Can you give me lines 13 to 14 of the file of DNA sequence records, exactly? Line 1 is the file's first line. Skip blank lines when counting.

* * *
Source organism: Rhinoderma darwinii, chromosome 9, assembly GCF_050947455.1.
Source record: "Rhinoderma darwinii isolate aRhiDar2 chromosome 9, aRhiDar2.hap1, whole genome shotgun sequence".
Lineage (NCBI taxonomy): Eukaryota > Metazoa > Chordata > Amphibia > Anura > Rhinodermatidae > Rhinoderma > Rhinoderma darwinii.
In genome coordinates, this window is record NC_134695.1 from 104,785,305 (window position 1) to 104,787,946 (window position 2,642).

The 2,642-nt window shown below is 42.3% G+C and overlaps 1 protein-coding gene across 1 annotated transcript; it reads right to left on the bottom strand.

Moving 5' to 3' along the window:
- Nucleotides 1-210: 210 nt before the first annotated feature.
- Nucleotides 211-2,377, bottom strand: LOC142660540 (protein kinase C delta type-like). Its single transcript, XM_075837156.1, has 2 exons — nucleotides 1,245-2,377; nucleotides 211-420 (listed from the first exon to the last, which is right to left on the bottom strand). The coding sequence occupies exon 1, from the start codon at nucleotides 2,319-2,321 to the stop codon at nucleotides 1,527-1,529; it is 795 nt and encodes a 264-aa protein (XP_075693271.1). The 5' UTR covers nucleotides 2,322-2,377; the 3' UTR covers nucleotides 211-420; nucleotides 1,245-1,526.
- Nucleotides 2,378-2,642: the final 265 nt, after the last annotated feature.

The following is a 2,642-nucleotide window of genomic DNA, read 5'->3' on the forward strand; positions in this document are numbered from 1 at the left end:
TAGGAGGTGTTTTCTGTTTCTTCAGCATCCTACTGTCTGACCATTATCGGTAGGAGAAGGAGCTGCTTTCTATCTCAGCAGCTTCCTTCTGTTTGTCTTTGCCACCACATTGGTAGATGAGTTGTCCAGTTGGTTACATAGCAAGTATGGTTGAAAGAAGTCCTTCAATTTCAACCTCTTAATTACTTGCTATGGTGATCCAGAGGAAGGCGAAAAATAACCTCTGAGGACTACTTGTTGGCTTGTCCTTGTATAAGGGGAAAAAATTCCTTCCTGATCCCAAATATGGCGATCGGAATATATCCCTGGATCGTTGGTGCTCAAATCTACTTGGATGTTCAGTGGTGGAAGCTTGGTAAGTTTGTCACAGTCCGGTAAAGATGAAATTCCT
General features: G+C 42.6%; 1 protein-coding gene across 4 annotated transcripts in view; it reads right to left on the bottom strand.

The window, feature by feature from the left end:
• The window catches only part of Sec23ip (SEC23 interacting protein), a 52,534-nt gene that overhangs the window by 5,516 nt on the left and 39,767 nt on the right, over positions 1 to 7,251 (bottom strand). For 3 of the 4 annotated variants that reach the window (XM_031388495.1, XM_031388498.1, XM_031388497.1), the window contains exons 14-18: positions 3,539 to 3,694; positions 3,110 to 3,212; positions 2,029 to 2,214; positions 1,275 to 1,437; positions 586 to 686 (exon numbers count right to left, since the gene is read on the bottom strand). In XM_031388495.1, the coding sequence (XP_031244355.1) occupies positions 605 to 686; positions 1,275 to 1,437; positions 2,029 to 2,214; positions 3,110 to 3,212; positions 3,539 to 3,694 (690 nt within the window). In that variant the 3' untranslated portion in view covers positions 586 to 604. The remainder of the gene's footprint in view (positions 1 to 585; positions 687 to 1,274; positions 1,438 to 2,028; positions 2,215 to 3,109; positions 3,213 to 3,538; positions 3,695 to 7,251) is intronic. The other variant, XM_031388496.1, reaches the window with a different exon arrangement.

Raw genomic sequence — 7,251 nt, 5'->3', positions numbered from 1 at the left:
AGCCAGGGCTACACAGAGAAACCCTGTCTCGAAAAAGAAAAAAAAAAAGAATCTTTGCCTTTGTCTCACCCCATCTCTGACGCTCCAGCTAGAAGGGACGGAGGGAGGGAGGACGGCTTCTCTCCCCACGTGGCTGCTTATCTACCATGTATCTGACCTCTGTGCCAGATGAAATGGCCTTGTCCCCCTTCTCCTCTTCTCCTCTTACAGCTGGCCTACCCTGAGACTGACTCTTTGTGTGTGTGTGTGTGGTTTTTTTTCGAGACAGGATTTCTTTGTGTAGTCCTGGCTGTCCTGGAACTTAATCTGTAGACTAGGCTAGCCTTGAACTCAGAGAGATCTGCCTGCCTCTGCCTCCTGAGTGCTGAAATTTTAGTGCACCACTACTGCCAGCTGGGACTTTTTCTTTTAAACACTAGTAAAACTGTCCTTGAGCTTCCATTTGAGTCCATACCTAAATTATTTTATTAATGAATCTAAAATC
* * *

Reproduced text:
The window, feature by feature from the left end:
• The window catches only part of Sec23ip (SEC23 interacting protein), a 52,534-nt gene that overhangs the window by 5,516 nt on the left and 39,767 nt on the right, over positions 1 to 7,251 (bottom strand). For 3 of the 4 annotated variants that reach the window (XM_031388495.1, XM_031388498.1, XM_031388497.1), the window contains exons 14-18: positions 3,539 to 3,694; positions 3,110 to 3,212; positions 2,029 to 2,214; positions 1,275 to 1,437; positions 586 to 686 (exon numbers count right to left, since the gene is read on the bottom strand). In XM_031388495.1, the coding sequence (XP_031244355.1) occupies positions 605 to 686; positions 1,275 to 1,437; positions 2,029 to 2,214; positions 3,110 to 3,212; positions 3,539 to 3,694 (690 nt within the window). In that variant the 3' untranslated portion in view covers positions 586 to 604. The remainder of the gene's footprint in view (positions 1 to 585; positions 687 to 1,274; positions 1,438 to 2,028; positions 2,215 to 3,109; positions 3,213 to 3,538; positions 3,695 to 7,251) is intronic. The other variant, XM_031388496.1, reaches the window with a different exon arrangement.